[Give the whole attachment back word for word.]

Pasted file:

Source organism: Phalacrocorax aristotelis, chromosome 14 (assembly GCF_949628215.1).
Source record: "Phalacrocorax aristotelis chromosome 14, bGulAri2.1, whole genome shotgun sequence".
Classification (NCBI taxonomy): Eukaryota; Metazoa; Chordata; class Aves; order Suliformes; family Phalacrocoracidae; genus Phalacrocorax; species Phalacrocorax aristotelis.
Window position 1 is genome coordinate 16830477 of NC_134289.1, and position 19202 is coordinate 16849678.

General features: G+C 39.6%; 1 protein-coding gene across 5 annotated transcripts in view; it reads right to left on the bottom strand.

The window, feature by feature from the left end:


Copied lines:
Source organism: Phalacrocorax aristotelis, chromosome 14 (assembly GCF_949628215.1).
Source record: "Phalacrocorax aristotelis chromosome 14, bGulAri2.1, whole genome shotgun sequence".
Classification (NCBI taxonomy): Eukaryota; Metazoa; Chordata; class Aves; order Suliformes; family Phalacrocoracidae; genus Phalacrocorax; species Phalacrocorax aristotelis.
Window position 1 is genome coordinate 16830477 of NC_134289.1, and position 19202 is coordinate 16849678.

General features: G+C 39.6%; 1 protein-coding gene across 5 annotated transcripts in view; it reads right to left on the bottom strand.

The window, feature by feature from the left end: